After yesterday’s debacle (could you imagine how Cal fans would react if Cal was on top of the polls and got knocked off by Oregon State… oh wait), I’ve done some thinking about the whole “tough conferences” and “strength of schedule” arguments that fly around the country.
First, let’s start with the obvious issue of that there will be two very different responses to last nights game depending on where your loyalties lie. Pac-10 haters will say: “Man, not only is the Pac-10 super weak, but USC can’t even beat them. They STINK!” Of course Pac-10 lovers will say: “See, look at how good the Pac-10 is. Not even USC can beat everyone in it!”
Who’s right? I think the real answer is neither of them.
The reality is that conferences don’t play conferences. Teams play teams. There are certain teams that matchup well against other teams and there are certain teams that have a knack for the upset. Add in that if you play the same game multiple times, the winner isn’t always the same, and we fans make WAY too much of each individual game and each individual matchup and its implication not only for those two teams but, and this is the part that really boggles the mind, for the whole conference. Heck, we go so far to make sweeping conclusions about conferences that weren’t even a part of that game.
I’m sorry, but there’s no way to make sense of Oregon State > USC >>> Ohio State >> Troy > Middle Tennessee > Maryland >> Cal >> Michigan State >>> Notre Dame… etc. Although I wasn’t able to find a loop in this case, it’s only because we’re a few weeks in. If Notre Dame beats Stanford, the loop would be complete! (As Stanford beat Oregon State.)
As much as everyone knows how bogus the above logic is, it’s downright miraculous just how frequently the same logic is used by the same people who admit it’s ridiculous. It’s so frequent and so ridiculous, the only thing it is in the end is hilarious.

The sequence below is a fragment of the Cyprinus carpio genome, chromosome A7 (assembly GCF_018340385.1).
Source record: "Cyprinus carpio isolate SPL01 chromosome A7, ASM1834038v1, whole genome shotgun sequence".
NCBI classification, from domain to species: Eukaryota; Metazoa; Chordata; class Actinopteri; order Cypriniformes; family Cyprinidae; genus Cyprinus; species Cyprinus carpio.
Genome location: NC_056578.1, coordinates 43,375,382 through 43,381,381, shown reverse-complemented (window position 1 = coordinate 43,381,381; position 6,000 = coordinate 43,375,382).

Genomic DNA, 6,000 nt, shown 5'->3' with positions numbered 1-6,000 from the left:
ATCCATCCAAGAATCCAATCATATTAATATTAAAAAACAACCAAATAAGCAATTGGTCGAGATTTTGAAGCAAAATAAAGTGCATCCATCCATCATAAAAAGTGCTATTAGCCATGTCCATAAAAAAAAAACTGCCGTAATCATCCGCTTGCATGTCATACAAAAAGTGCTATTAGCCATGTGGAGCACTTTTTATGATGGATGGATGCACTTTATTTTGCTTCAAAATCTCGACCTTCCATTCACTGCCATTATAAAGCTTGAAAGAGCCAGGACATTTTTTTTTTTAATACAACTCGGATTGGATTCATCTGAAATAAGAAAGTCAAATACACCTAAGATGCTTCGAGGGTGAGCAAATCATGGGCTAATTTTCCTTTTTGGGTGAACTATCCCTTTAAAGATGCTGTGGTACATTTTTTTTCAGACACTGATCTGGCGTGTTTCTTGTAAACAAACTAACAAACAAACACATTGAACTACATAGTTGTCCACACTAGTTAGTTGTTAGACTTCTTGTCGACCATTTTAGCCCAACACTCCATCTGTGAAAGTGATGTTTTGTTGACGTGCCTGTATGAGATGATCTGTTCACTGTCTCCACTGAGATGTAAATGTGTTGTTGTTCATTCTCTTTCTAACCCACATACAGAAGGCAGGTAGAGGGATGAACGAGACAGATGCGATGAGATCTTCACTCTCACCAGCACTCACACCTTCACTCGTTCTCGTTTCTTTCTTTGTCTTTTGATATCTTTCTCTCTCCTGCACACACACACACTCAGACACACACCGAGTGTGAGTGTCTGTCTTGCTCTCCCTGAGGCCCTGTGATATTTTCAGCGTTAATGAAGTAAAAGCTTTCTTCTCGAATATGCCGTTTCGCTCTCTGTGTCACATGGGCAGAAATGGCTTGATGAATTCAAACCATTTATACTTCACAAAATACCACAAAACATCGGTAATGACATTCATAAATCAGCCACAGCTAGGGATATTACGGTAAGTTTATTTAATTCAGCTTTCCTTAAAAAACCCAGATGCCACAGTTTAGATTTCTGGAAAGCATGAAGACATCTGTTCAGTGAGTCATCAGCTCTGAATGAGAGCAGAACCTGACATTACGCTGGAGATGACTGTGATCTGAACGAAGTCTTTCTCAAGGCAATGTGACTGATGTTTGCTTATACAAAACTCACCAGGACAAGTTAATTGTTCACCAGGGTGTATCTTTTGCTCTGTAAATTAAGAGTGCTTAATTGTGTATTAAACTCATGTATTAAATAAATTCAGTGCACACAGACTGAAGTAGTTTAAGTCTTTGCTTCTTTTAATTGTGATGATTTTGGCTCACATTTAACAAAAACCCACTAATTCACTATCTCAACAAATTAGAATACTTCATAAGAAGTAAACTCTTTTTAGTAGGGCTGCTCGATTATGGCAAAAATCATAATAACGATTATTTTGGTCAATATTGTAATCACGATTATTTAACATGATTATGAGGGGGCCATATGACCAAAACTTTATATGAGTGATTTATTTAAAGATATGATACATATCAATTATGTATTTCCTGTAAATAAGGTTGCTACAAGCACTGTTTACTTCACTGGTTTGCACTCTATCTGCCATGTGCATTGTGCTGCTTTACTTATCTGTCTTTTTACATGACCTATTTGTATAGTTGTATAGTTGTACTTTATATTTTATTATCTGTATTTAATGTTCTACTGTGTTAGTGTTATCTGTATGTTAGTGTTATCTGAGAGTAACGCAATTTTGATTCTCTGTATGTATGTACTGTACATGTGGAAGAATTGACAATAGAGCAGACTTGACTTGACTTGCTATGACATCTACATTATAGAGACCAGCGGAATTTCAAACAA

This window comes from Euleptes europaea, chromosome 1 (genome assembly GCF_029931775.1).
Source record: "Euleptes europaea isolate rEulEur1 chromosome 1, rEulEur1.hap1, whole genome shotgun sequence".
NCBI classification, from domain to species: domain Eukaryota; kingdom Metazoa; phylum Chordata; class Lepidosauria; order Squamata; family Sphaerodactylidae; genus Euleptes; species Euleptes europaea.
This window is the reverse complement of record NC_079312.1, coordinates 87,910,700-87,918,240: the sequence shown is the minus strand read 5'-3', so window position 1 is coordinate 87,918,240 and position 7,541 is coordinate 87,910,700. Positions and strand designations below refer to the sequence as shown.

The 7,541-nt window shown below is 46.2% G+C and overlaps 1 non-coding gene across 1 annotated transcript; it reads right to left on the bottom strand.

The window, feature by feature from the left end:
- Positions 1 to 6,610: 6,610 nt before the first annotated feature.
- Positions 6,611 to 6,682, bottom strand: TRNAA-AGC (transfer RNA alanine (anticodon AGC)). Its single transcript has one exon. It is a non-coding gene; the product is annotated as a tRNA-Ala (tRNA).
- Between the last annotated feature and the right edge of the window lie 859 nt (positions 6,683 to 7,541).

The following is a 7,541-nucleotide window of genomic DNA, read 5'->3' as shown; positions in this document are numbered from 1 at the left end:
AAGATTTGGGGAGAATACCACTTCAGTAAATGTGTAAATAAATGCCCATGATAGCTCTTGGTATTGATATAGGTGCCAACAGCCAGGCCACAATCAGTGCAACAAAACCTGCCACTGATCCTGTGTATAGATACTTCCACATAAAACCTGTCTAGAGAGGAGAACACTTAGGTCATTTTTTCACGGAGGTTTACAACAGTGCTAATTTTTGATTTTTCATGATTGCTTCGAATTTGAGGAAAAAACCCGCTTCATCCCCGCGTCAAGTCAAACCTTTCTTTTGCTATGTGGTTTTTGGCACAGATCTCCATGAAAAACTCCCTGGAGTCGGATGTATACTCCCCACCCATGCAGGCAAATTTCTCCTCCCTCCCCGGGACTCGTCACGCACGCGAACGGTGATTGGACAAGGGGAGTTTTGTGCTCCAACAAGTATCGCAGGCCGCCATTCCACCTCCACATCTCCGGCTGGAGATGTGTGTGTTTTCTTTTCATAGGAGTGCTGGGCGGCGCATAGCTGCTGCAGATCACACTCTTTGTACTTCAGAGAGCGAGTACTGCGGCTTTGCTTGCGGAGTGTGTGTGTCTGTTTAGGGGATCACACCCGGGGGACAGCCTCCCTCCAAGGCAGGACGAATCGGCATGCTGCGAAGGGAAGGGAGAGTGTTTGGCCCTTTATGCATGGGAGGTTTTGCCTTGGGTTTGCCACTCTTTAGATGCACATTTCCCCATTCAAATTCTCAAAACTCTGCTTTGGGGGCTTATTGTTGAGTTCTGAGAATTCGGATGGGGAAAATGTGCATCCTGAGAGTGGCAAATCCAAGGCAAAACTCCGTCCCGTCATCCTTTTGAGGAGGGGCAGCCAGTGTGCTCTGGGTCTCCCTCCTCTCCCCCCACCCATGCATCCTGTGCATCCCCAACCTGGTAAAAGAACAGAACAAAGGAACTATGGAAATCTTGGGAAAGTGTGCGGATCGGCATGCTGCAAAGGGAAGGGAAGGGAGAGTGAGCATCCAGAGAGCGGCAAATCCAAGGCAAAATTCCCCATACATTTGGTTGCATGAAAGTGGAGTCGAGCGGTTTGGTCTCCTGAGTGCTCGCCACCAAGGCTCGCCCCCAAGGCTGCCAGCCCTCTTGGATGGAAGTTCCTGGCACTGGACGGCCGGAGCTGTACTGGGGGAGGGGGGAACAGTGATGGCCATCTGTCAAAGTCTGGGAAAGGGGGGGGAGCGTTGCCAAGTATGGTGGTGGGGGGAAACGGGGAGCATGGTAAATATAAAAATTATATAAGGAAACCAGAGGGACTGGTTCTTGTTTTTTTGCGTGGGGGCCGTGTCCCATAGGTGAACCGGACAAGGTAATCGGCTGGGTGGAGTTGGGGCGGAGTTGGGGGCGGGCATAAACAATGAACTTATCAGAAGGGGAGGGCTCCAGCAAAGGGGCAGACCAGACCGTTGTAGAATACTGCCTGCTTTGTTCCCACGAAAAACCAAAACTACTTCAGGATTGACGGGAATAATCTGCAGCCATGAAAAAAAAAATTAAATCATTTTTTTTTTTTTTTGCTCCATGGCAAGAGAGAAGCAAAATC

So, here’s MY analysis of things:
There’s no doubt the SEC is a tough conference. They’ve got the highest number of quality teams and whoever wins that conference, minus some unforseen complication, deserves to play in the BCS championship game. However, the SEC also has a high number of weak teams. Kentucky, Vanderbuilt, Mississippi and Mississippi State all have proven to be dramatically sub-par over the last decade with a rare exception here and there.
The same can basically be said of the Big-12. Although the quality of those top teams is a bit lower than the SEC, there’s no doubt that facing the best in the Big-12 is no cakewalk. At the same time, they’ve got Baylor, Iowa State and Kansas State in the conference too.
Then you’ve got the Big East, ACC and Big-10. They’re all conferences that don’t have the fire-power on top, particularly this year, as the SEC and Big-12 and still have their share of weak teams. The possible exception would be the Big-10 that top to bottom might by the most solid conference on the wrong side of the Rockies.
Which brings me ot our beloved Pac-10. Is the Pac-10 the best conference in the land? No, it’s not. I’m not going try and blow that smoke where the sun don’t shine. USC, Cal, Arizona State, Oregon and Oregon State just wouldn’t match up against Georgia, Florida, LSU and whoever next best two of Tennessee, Auburn and Alabama ends up being. But you know what, there’s a LOT of tough competition in the Pac-10. On any given Saturday, even some of the mediocre teams in the conference can best the best. When’s the last time the conference champion in the SEC lost to a team in the bottom third? Well, it’s happened 3 out of the last 4 years in the Pac-10. And relatively speaking, the last few years have been some of the most unbalanced in Pac-10 history due to USC’s dominance.
What does this all mean? Only God knows, really. But what it does mean is that anytime I hear some pundit or some fan trash-talk “USC and the 9 dwarves” or even when I hear someone trash-talking the SEC or the Big-12 or even the Big-10 with the standard “well look at these handfull of games that prove my point!” logic, they’re going to get no respect from me.
It’s just not that simple.